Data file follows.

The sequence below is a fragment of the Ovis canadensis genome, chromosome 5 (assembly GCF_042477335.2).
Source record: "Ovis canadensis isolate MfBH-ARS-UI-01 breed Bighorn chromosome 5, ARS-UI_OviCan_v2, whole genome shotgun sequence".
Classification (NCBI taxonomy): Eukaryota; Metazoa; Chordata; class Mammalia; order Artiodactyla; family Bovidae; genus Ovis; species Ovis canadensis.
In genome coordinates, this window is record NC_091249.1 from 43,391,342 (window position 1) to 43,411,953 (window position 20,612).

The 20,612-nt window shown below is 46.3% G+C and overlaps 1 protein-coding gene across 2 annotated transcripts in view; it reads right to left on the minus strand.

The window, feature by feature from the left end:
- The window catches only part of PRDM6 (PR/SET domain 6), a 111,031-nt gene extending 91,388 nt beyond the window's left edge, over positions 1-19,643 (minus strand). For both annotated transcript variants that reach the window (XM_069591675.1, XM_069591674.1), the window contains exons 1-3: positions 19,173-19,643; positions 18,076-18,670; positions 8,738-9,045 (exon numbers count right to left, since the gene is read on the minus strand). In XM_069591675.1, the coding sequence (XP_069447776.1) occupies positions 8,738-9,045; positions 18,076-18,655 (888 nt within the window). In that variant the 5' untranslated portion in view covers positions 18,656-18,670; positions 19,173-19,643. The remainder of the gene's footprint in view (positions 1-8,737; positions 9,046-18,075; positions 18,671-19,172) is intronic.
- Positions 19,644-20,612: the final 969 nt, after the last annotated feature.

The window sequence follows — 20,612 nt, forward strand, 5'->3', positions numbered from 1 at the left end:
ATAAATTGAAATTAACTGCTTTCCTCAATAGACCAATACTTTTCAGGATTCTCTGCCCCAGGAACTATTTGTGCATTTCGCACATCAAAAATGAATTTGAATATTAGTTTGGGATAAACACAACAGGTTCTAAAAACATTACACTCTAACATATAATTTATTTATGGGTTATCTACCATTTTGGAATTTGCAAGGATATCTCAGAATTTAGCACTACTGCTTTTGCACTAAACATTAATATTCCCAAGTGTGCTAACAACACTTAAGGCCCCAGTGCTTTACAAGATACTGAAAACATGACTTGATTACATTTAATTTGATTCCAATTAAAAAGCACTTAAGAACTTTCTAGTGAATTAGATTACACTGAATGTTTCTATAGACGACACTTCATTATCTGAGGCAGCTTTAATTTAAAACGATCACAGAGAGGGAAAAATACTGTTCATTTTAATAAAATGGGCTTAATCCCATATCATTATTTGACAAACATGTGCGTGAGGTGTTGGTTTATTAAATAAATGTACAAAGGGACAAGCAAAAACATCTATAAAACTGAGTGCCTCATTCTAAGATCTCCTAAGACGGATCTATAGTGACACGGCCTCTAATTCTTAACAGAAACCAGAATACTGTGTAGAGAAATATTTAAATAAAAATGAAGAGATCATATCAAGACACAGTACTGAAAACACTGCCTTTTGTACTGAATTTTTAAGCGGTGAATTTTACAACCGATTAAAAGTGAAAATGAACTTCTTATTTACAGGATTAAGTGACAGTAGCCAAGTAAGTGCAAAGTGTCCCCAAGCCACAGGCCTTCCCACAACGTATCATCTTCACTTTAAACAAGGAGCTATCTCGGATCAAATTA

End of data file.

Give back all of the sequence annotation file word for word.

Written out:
The sequence below is a fragment of the Ovis canadensis genome, chromosome 5 (assembly GCF_042477335.2).
Source record: "Ovis canadensis isolate MfBH-ARS-UI-01 breed Bighorn chromosome 5, ARS-UI_OviCan_v2, whole genome shotgun sequence".
Classification (NCBI taxonomy): Eukaryota; Metazoa; Chordata; class Mammalia; order Artiodactyla; family Bovidae; genus Ovis; species Ovis canadensis.
In genome coordinates, this window is record NC_091249.1 from 43,391,342 (window position 1) to 43,411,953 (window position 20,612).

The 20,612-nt window shown below is 46.3% G+C and overlaps 1 protein-coding gene across 2 annotated transcripts in view; it reads right to left on the minus strand.

The window, feature by feature from the left end:
- The window catches only part of PRDM6 (PR/SET domain 6), a 111,031-nt gene extending 91,388 nt beyond the window's left edge, over positions 1-19,643 (minus strand). For both annotated transcript variants that reach the window (XM_069591675.1, XM_069591674.1), the window contains exons 1-3: positions 19,173-19,643; positions 18,076-18,670; positions 8,738-9,045 (exon numbers count right to left, since the gene is read on the minus strand). In XM_069591675.1, the coding sequence (XP_069447776.1) occupies positions 8,738-9,045; positions 18,076-18,655 (888 nt within the window). In that variant the 5' untranslated portion in view covers positions 18,656-18,670; positions 19,173-19,643. The remainder of the gene's footprint in view (positions 1-8,737; positions 9,046-18,075; positions 18,671-19,172) is intronic.
- Positions 19,644-20,612: the final 969 nt, after the last annotated feature.

The window sequence follows — 20,612 nt, forward strand, 5'->3', positions numbered from 1 at the left end:
ATAAATTGAAATTAACTGCTTTCCTCAATAGACCAATACTTTTCAGGATTCTCTGCCCCAGGAACTATTTGTGCATTTCGCACATCAAAAATGAATTTGAATATTAGTTTGGGATAAACACAACAGGTTCTAAAAACATTACACTCTAACATATAATTTATTTATGGGTTATCTACCATTTTGGAATTTGCAAGGATATCTCAGAATTTAGCACTACTGCTTTTGCACTAAACATTAATATTCCCAAGTGTGCTAACAACACTTAAGGCCCCAGTGCTTTACAAGATACTGAAAACATGACTTGATTACATTTAATTTGATTCCAATTAAAAAGCACTTAAGAACTTTCTAGTGAATTAGATTACACTGAATGTTTCTATAGACGACACTTCATTATCTGAGGCAGCTTTAATTTAAAACGATCACAGAGAGGGAAAAATACTGTTCATTTTAATAAAATGGGCTTAATCCCATATCATTATTTGACAAACATGTGCGTGAGGTGTTGGTTTATTAAATAAATGTACAAAGGGACAAGCAAAAACATCTATAAAACTGAGTGCCTCATTCTAAGATCTCCTAAGACGGATCTATAGTGACACGGCCTCTAATTCTTAACAGAAACCAGAATACTGTGTAGAGAAATATTTAAATAAAAATGAAGAGATCATATCAAGACACAGTACTGAAAACACTGCCTTTTGTACTGAATTTTTAAGCGGTGAATTTTACAACCGATTAAAAGTGAAAATGAACTTCTTATTTACAGGATTAAGTGACAGTAGCCAAGTAAGTGCAAAGTGTCCCCAAGCCACAGGCCTTCCCACAACGTATCATCTTCACTTTAAACAAGGAGCTATCTCGGATCAAATTA